The Great Britain to America export-import paradigm has existed for a while. In the early 1970s, producer Norman Lear scored his first across-the-board sitcom triumph with an across-the-pond reinvention, transforming the domestic class-war humor of the U.K. series Till Death Us Do Part into the controversial, thoroughly American ratings giant for CBS, All in the Family. Lear followed that with the junkyard hijinks of Sanford & Son, adapted for NBC from the BBC show Steptoe & Son. Apparently, the model worked. There were less profitable takes such as NBC’s attempt to do a U.S. version of the randy Brit hit Men Behaving Badly in the 1990s. Not every imitation can have the staying power — for better or worse — of ABC’s Three’s Company (inspired by the English sex-com Man About the House).


It’s conceivable that the runaway success of NBC’s The Office, based on creator-actor Ricky Gervais’s U.K. workplace comedy of the same name, reopened the floodgates (and, for the record, spawned variations in France, Germany, Canada, Chile, Israel, and Sweden). In the past decade, we’ve seen the Israeli terrorist-espionage drama Prisoner of War turned into Showtime’s popular Homeland; the subtle French zombie show Les Revenants become A&E’s The Returned; the politically charged Danish mystery Forbrydelsen shifted to a Seattle setting as AMC’s The Killing (enhancing the careers of its co-leads Mirielle Enos and Joel Kinnaman); Sweden’s A.I./sci-fi drama Real Humans get a British makeover as Humans, now airing in the U.S.; Venezuela’s Juana la virgin give birth to the CW’s Jane the Virgin; and the Columbian soap opera Yo soy Betty, la fe spun into ABC’s winsome dramedy Ugly Betty.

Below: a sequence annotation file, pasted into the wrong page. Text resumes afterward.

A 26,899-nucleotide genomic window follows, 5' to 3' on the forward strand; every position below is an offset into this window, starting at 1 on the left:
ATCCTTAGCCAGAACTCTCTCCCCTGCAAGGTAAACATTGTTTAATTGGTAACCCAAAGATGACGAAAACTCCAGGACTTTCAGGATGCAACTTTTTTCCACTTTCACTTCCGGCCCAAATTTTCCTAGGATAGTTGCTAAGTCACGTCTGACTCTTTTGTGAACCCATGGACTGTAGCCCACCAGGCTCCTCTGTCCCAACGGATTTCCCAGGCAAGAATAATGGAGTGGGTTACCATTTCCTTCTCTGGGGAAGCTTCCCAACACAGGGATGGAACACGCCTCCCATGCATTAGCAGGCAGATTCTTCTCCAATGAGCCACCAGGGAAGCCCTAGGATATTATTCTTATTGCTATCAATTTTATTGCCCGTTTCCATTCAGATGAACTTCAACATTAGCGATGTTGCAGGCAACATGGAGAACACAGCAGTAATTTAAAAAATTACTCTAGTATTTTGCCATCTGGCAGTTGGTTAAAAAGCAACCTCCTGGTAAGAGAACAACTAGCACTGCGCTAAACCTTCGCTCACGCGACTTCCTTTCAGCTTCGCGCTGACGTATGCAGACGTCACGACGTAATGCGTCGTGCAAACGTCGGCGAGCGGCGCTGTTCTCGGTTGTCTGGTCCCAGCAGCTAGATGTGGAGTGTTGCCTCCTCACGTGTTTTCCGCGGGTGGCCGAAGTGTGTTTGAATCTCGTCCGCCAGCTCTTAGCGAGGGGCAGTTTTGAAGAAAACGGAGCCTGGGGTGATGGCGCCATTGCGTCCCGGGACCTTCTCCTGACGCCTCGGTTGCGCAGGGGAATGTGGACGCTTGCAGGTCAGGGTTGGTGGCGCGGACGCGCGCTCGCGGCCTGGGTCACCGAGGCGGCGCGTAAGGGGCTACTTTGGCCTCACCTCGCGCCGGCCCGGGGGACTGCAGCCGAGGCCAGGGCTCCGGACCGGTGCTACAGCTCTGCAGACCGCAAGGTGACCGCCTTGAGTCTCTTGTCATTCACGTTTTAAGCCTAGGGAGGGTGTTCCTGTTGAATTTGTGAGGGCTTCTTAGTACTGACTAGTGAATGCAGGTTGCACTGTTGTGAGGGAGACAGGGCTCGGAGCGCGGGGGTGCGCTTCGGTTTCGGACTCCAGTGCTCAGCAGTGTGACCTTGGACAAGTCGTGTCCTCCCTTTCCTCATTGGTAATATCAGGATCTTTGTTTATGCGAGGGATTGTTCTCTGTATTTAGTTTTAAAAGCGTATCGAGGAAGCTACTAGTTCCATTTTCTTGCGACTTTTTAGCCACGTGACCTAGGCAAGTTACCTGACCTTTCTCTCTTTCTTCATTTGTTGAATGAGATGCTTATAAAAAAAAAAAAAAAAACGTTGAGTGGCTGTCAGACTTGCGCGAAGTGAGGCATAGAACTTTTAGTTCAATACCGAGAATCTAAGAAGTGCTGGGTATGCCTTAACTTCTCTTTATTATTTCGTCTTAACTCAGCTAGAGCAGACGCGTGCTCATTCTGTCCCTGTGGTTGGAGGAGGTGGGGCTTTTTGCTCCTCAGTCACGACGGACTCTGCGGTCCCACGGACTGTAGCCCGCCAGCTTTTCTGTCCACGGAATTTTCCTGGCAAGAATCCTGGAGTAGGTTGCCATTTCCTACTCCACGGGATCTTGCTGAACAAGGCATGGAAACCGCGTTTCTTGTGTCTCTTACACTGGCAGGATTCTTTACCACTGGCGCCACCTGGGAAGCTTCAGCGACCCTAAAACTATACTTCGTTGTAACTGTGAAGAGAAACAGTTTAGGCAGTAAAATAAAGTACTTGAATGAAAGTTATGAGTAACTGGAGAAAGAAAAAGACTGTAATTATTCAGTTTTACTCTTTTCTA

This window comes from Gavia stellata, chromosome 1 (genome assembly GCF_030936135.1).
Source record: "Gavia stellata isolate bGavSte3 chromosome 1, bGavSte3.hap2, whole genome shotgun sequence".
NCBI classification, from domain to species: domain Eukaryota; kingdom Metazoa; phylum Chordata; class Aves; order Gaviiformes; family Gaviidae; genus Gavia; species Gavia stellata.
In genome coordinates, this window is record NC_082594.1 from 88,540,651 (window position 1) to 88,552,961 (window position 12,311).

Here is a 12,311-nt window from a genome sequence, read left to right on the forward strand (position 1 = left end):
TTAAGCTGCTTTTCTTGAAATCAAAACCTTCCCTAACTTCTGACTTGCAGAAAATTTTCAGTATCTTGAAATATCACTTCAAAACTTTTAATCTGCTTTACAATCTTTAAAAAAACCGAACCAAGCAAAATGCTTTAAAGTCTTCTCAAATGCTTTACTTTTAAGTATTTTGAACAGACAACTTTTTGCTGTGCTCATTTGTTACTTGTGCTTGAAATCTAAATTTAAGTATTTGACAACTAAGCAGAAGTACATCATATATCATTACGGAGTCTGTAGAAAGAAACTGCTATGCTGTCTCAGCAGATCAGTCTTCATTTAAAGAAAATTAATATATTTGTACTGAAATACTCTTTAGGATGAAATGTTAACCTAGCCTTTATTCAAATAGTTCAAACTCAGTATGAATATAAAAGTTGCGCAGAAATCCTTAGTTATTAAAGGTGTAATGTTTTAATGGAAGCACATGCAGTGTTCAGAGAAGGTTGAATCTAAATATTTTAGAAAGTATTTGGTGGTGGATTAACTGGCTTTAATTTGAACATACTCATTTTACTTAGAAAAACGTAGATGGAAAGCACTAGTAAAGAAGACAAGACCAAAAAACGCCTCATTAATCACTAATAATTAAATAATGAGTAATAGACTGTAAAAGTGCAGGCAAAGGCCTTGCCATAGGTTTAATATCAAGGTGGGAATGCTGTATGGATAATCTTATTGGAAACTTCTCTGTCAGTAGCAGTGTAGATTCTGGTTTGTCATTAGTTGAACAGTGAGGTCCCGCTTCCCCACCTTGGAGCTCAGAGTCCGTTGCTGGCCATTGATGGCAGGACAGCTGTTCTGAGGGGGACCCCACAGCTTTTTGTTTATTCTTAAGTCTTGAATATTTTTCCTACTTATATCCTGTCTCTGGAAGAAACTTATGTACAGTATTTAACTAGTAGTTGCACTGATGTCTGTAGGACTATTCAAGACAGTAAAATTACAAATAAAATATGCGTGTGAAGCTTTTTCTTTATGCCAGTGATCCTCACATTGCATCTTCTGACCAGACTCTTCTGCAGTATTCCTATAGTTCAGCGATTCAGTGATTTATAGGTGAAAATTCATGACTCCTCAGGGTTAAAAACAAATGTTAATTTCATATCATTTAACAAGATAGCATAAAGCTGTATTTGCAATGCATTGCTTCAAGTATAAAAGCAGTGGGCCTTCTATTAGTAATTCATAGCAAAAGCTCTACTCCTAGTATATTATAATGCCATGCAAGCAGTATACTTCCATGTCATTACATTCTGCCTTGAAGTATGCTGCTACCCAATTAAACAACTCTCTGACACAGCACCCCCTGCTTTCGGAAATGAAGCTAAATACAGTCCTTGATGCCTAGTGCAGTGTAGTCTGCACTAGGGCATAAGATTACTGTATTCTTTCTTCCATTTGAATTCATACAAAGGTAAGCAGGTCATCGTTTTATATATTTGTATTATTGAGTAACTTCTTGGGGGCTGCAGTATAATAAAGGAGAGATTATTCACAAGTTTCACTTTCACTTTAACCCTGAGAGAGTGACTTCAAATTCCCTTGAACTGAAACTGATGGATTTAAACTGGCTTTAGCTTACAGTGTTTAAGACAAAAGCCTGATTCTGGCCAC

There are further examples, particularly in the U.K. to U.S. pipeline: trans-Atlantic editions of House of Cards, Shameless, Being Human, Skins, Life on Mars, and others. I’m particularly partial to HBO’s sharp-toothed all-American political comedy Veep, which was inspired by the BBC’s even more scathing romp through the corridors of Parliamentary power The Thick of It. This is more than a trend. It’s a worldwide revolution, and the viewers are winning.

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Michael Snyder is a print and broadcast journalist who covers pop culture on KPFK/Pacifica Radio's David Feldman Show and on Michael Snyder's Culture Blast, via, Roku, and YouTube. You can follow Michael on Twitter: @cultureblaster